Facts about Misuse of Religion in Society

October 15, 2011

Natalie says:

Hi, im doing a research paper for my senior year about the misuse of religion in society in the past and currently. I’m having trouble finding facts instead of opinions . Do you have any reccomended websites for research? I plan on covering Hitlers hushed Christian beliefs and the obvious influence of religion on the 911 attacks, but i need a little something extra ! Honestly, Anything would be appreciated. I have been an Atheist for around five years now and i feel very strongly about this topic . Thank you :D


Where are the Eyewitness Accounts of Jesus?

October 31, 2010

Christians often argue that one reason we should believe in Jesus is because we have firsthand eyewitness accounts that testify of his divinity. They are speaking of the Gospels and Acts of course (Paul never claims to have met Jesus except in a dream). Yet the first Gospel in the Bible to be written (there are other Gospels that were not included in the Bible), the Gospel of Mark, wasn’t written until 65 – 80 years after the time that Jesus would have been crucified. Matthew wasn’t written for 80 – 100 years after, Luke & Acts – 80 to 130 years after, and John – 90 to 120 years after. These are hardly eyewitness accounts.

The lack of any eyewitness accounts of Jesus is a bigger problem than it may seem at first. It’s not just that there is one less reason to believe in Jesus. It’s that if the stories in the Gospels were true, there really should be eyewitness accounts – a lot of them.

Take Matthew’s story of Jesus’ birth for example (Mat 2:16)

When Herod realized that he had been outwitted by the Magi, he was furious, and he gave orders to kill all the boys in Bethlehem and its vicinity who were two years old and under, in accordance with the time he had learned from the Magi

Outside of the Gospel of Matthew written 80 to 100 years after Jesus would have been crucified, there are no firsthand accounts of Herod’s order to kill every Jewish firstborn in the city. Wouldn’t such a massacre be noteworthy? Shouldn’t we expect at least a mention of it in some writings from that period? In fact, there is no mention of it anywhere else.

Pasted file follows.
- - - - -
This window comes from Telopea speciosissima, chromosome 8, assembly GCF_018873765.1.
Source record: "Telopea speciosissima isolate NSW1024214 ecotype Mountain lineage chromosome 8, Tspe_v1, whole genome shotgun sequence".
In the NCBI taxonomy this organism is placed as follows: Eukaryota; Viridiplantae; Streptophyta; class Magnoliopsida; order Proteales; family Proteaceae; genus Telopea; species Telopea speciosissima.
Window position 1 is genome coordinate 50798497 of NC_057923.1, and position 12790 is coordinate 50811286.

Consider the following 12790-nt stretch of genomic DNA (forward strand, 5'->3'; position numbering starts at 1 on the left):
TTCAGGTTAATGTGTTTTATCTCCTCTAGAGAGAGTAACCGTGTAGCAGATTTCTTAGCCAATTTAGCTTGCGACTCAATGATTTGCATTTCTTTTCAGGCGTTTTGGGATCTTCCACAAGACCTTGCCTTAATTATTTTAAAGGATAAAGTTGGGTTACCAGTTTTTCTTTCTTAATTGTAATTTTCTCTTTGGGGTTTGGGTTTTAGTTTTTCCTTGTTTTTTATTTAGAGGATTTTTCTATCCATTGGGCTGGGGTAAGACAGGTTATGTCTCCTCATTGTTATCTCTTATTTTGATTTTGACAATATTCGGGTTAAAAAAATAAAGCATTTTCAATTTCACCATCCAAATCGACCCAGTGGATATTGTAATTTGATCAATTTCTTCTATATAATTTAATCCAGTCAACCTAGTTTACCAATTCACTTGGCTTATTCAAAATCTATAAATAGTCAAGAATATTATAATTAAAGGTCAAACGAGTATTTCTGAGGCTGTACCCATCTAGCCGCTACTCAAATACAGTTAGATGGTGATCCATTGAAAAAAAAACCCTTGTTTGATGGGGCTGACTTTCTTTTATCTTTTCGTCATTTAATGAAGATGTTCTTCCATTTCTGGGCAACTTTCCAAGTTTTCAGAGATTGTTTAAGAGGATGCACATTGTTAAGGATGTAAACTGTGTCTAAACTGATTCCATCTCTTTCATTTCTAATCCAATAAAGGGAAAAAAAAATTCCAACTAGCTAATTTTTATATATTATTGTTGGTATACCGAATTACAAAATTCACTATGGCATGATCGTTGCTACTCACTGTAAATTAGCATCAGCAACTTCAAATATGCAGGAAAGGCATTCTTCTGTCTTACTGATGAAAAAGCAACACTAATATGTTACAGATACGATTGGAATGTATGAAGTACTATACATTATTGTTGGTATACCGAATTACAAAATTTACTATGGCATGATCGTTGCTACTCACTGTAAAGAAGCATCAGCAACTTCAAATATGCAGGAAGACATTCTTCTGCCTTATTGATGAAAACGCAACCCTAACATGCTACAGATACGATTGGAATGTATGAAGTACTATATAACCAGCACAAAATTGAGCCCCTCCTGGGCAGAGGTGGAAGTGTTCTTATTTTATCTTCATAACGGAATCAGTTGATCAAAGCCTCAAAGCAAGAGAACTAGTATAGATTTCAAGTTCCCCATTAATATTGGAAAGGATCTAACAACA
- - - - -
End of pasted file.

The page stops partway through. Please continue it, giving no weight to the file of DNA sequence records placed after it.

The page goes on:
Take Matthew’s story of Jesus’ death for another example (Mat 27:45, 27:51-53):

From the sixth hour until the ninth hour darkness came over all the land … At that moment the curtain of the temple was torn in two from top to bottom. The earth shook and the rocks split. The tombs broke open and the bodies of many holy people who had died were raised to life. They came out of the tombs, and after Jesus’ resurrection they went into the holy city and appeared to many people.

Rocks spontaneously splitting, the temple curtain spontaneously tearing (that would be THE curtain that separates the rest of the temple from the Holy of Holies where the Arc of the Covenant was kept), and the dead coming back to life and walking around Jerusalem – how often to these sorts of things happen? How “normal” are these events? How many people should have seen at least one of these events?

How plausible is it that all of these events really occurred AND that there are no firsthand accounts of any of the events? Certainly the lack of any firsthand account is a good reason to doubt that the events really happened, but isn’t the Gospel of Matthew THE firsthand account? No, the Gospel of Matthew was an embellishment of the Gospel of Mark and the Gospel of Mark does not mention any of the events except for the tearing of the Temple curtain. Paul’s writings, the earliest writings in the New Testament, says nothing at all about any of these events.


Jesus’ subservience to the Father

March 12, 2009

Before the domination of the early Christian sect commonly referred to as the “proto-orthodoxy” (which later became known as the orthodoxy), there were other Christian sects who were also vying for supremacy. Like the proto-orthodoxy, these other sects held an opinion about the nature of Jesus. For example, some sects held that Jesus was a god who only appeared as a man. Others insisted that he was a god but one that was subservient to the God (a.k.a. the Father). Much of what the Church Fathers wrote was intended as a defense of their own particular christology, and as a condemnation of the views held by the competing sects. The proto-orthodoxy view was not merely that Jesus was a god equal to the Father, but that Jesus and the Father are one and the same god.

Yet this seems at odds with various verses in the Bible, such as ones we find in John 5, which make a clear distinction between Jesus and the Father. John 5 quotes Jesus as saying:

(19) …the Son can do nothing by himself; he can do only what he sees his Father doing, because whatever the Father does the Son also does.
(20) For the Father loves the Son and shows him all he does. Yes, to your amazement he will show him even greater things than these.
(22) …the Father judges no one, but has entrusted all judgment to the Son,
(26) For as the Father has life in himself, so he has granted the Son to have life in himself.
(27) And he has given him authority to judge because he is the Son of Man.
(30) By myself I can do nothing; I judge only as I hear, and my judgment is just, for I seek not to please myself but him who sent me.

How do you suppose the Church Fathers reconciles statements like these and others with their belief the Jesus and the Father are one and the same?


%d bloggers like this: